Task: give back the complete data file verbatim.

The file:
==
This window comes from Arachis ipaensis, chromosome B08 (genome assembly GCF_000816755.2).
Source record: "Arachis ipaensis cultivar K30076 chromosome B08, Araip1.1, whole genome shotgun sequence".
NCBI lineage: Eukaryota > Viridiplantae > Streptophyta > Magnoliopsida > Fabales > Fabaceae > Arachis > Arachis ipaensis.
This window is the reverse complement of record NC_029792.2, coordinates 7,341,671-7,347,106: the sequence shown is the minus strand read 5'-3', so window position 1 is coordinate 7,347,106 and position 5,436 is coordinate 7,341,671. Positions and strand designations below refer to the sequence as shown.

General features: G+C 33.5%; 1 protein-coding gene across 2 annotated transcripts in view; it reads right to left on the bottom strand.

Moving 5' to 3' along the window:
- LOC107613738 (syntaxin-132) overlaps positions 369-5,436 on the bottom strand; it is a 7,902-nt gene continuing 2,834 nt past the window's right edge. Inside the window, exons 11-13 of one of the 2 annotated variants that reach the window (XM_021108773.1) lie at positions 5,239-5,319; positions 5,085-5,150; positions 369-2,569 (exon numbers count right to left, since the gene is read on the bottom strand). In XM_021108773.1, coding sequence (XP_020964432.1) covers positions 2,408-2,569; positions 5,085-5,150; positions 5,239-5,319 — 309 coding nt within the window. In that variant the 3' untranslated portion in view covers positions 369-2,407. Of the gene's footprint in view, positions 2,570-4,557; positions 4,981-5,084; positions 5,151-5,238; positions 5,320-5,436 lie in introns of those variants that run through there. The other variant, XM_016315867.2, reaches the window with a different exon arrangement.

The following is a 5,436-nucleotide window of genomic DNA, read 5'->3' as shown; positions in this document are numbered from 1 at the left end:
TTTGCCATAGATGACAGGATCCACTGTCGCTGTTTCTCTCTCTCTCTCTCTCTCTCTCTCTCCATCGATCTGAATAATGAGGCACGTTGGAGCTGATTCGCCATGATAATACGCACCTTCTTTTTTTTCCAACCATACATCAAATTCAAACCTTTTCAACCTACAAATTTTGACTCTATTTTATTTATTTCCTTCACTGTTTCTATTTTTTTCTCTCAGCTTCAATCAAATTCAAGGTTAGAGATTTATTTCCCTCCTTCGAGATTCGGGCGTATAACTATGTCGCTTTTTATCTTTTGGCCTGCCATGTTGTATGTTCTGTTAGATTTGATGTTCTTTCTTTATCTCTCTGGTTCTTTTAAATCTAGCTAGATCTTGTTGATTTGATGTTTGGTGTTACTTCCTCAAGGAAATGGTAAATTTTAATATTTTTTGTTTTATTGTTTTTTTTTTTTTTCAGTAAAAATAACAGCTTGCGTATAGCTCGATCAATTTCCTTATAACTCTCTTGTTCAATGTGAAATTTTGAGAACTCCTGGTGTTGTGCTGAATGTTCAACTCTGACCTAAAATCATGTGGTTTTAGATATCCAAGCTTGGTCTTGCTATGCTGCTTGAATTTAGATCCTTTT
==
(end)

This window comes from Arachis ipaensis, chromosome B08 (genome assembly GCF_000816755.2).
Source record: "Arachis ipaensis cultivar K30076 chromosome B08, Araip1.1, whole genome shotgun sequence".
NCBI lineage: Eukaryota > Viridiplantae > Streptophyta > Magnoliopsida > Fabales > Fabaceae > Arachis > Arachis ipaensis.
This window is the reverse complement of record NC_029792.2, coordinates 7,341,671-7,347,106: the sequence shown is the minus strand read 5'-3', so window position 1 is coordinate 7,347,106 and position 5,436 is coordinate 7,341,671. Positions and strand designations below refer to the sequence as shown.

General features: G+C 33.5%; 1 protein-coding gene across 2 annotated transcripts in view; it reads right to left on the bottom strand.

Moving 5' to 3' along the window:
- LOC107613738 (syntaxin-132) overlaps positions 369-5,436 on the bottom strand; it is a 7,902-nt gene continuing 2,834 nt past the window's right edge. Inside the window, exons 11-13 of one of the 2 annotated variants that reach the window (XM_021108773.1) lie at positions 5,239-5,319; positions 5,085-5,150; positions 369-2,569 (exon numbers count right to left, since the gene is read on the bottom strand). In XM_021108773.1, coding sequence (XP_020964432.1) covers positions 2,408-2,569; positions 5,085-5,150; positions 5,239-5,319 — 309 coding nt within the window. In that variant the 3' untranslated portion in view covers positions 369-2,407. Of the gene's footprint in view, positions 2,570-4,557; positions 4,981-5,084; positions 5,151-5,238; positions 5,320-5,436 lie in introns of those variants that run through there. The other variant, XM_016315867.2, reaches the window with a different exon arrangement.

The following is a 5,436-nucleotide window of genomic DNA, read 5'->3' as shown; positions in this document are numbered from 1 at the left end:
TTTGCCATAGATGACAGGATCCACTGTCGCTGTTTCTCTCTCTCTCTCTCTCTCTCTCTCTCCATCGATCTGAATAATGAGGCACGTTGGAGCTGATTCGCCATGATAATACGCACCTTCTTTTTTTTCCAACCATACATCAAATTCAAACCTTTTCAACCTACAAATTTTGACTCTATTTTATTTATTTCCTTCACTGTTTCTATTTTTTTCTCTCAGCTTCAATCAAATTCAAGGTTAGAGATTTATTTCCCTCCTTCGAGATTCGGGCGTATAACTATGTCGCTTTTTATCTTTTGGCCTGCCATGTTGTATGTTCTGTTAGATTTGATGTTCTTTCTTTATCTCTCTGGTTCTTTTAAATCTAGCTAGATCTTGTTGATTTGATGTTTGGTGTTACTTCCTCAAGGAAATGGTAAATTTTAATATTTTTTGTTTTATTGTTTTTTTTTTTTTTCAGTAAAAATAACAGCTTGCGTATAGCTCGATCAATTTCCTTATAACTCTCTTGTTCAATGTGAAATTTTGAGAACTCCTGGTGTTGTGCTGAATGTTCAACTCTGACCTAAAATCATGTGGTTTTAGATATCCAAGCTTGGTCTTGCTATGCTGCTTGAATTTAGATCCTTTT